When Mike Huckabee becomes more known for opposing the fact that a minimum-wage worker literally can’t support a family on that pay or that businesses in America are all but enslaving workers in worse than sweatshop conditions at times, then I might care more about what His Royal Prissiness thinks of tortilla chips. But if all he’s got is a bawling “WAAH! AMERICA IS STARTING TO THINK THAT GAY PEOPLE SHOULD HAVE RIGHTS! WAAAH! THAT’S CHRISTIAN PERSECUTION! WAAH! THAT’S LIKE THE WORST THING EVER! WAAH!” then I’ll keep saying he’s exactly the kind of tribal Christian that is causing Christianity to suffer such dramatic drops in membership and influence.

In years to come, I really think we’re going to look back at this whole rainbow Doritos thing as a distinct point on the timeline of right-wing Christianity’s race to the bottom. But nobody ever said right-wing Christians were really good at recognizing important signs or graciously conceding defeat.

Be watching for examples of tribalism and stratification from groups that maybe weren’t so focused on these concepts until recently. There are a lot of these examples, too–attempts that are signs of desperation, not of strength. We have a lot of reasons to feel optimism these days! We’re going to talk about some of those other examples in the days to come. See you soon!

* The answer is, of course, “because there is no divine power behind any of it making people better.” If the Christian asking this very dangerous question already believes some liberal variant of Christianity that already accepts that truth, then realizing this answer won’t cause too much shaking of the house of cards, but if that person happens to be one of the many who are taught as axiomatic and rock-solid truth that belief in Jesus–or the power of Jesus himself–magically makes adherents kinder, more loving, or more compassionate people in and of itself, then it’s going to be really hard for that person not to arrive at the answer and then immediately begin wondering what other claims the religion makes aren’t true. The more claims a person’s variant of Christianity makes, the faster and more dramatically this point is reached. The solution to this conundrum might seem obvious to non-believers, but strangely, the solution those variants are apparently going with is to make even more claims that are even more demonstrably untrue. We’ll see how this bold move works out for them in a few years.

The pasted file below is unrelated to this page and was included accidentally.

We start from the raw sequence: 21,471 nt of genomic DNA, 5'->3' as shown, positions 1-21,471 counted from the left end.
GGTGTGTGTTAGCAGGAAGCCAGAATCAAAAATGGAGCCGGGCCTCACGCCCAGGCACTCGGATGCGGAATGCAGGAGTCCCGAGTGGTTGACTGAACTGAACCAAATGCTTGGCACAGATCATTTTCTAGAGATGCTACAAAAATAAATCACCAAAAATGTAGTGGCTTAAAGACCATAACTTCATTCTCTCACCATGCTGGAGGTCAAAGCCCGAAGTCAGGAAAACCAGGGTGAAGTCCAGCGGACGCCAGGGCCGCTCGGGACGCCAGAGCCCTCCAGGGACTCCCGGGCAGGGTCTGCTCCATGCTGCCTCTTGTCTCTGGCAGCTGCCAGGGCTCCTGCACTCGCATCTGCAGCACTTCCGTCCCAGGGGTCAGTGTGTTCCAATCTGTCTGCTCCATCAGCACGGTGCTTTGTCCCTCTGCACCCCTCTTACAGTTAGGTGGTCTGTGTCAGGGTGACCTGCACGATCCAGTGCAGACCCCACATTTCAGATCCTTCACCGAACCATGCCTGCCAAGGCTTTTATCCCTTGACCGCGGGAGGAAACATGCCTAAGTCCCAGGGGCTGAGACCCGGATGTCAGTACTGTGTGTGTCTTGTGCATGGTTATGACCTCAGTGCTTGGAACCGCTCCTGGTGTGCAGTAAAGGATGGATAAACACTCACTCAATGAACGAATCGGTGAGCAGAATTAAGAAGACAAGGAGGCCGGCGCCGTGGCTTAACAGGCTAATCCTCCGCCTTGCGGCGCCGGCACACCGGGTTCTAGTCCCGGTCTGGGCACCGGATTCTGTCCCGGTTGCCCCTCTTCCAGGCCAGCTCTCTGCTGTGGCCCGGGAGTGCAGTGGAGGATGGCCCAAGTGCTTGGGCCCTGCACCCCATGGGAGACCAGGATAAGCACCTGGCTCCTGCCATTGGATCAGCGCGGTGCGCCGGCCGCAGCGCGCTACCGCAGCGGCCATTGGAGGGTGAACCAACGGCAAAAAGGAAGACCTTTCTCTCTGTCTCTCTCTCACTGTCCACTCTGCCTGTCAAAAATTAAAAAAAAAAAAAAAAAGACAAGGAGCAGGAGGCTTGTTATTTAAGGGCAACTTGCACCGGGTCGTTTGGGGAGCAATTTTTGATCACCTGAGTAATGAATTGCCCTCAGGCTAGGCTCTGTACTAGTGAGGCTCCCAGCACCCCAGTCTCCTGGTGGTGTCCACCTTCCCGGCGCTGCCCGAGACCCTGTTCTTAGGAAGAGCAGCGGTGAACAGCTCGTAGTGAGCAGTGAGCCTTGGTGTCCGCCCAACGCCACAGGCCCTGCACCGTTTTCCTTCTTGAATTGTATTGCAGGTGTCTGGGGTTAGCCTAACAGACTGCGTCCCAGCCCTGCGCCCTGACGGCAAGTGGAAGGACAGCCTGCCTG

ROLL TO DISBELIEVE "Captain Cassidy" is Cassidy McGillicuddy, a Gen Xer and ex-Pentecostal. (The title is metaphorical.) She writes about the intersection of psychology, belief, popular culture, science,...